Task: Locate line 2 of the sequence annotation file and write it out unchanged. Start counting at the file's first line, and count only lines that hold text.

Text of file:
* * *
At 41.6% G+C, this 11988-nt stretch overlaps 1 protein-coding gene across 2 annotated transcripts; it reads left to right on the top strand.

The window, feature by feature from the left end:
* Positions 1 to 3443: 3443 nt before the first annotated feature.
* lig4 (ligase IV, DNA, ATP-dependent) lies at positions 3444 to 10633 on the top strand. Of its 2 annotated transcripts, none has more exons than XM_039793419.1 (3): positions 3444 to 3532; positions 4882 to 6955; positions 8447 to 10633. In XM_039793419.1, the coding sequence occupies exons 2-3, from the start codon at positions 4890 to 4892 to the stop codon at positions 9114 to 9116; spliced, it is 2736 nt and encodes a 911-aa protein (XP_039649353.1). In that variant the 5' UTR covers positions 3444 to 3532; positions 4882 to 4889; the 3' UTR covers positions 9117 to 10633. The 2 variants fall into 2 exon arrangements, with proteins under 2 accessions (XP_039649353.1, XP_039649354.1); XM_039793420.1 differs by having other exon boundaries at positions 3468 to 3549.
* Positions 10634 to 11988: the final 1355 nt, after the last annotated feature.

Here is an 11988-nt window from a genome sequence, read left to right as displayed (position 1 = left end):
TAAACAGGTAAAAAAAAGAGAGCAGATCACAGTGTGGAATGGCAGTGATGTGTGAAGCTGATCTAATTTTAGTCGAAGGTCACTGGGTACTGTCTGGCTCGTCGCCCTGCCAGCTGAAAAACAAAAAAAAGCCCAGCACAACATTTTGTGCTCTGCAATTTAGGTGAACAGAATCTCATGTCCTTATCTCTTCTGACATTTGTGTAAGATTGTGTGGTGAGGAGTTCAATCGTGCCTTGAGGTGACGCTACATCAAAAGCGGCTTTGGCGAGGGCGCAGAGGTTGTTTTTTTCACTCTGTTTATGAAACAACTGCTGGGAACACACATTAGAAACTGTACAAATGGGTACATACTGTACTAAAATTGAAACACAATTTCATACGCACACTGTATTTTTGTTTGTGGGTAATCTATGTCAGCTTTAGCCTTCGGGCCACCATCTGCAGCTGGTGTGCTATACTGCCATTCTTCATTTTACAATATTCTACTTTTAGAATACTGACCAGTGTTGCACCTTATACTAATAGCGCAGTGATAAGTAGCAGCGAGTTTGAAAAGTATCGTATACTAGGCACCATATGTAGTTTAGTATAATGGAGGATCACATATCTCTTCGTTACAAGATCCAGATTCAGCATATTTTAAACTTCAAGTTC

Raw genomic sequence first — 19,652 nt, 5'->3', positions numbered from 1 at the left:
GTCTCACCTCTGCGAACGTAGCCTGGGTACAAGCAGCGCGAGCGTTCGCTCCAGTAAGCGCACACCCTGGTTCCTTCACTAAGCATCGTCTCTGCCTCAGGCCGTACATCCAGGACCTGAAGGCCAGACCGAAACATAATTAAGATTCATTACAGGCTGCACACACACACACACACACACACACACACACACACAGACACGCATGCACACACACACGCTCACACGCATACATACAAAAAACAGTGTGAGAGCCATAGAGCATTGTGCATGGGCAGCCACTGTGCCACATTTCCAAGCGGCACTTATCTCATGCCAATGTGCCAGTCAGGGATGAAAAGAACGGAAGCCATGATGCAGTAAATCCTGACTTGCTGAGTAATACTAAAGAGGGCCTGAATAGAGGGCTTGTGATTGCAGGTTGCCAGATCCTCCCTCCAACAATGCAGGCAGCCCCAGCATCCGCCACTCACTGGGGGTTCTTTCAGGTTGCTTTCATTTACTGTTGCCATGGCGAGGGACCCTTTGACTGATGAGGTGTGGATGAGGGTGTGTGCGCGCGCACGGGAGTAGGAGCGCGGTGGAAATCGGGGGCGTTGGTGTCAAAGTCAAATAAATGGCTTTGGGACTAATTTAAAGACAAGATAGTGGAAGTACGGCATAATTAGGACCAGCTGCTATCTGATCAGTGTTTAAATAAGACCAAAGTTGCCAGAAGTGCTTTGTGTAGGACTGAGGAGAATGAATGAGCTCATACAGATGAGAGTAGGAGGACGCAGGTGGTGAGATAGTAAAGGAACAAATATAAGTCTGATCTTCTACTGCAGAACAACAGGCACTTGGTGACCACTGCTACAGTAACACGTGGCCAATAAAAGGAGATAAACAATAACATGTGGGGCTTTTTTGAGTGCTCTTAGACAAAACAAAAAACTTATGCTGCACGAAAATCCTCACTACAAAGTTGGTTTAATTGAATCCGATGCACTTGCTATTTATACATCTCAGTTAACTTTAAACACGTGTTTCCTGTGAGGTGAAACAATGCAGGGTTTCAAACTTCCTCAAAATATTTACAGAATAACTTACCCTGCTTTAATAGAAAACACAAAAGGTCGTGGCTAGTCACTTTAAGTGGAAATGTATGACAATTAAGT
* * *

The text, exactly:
The window, feature by feature from the left end: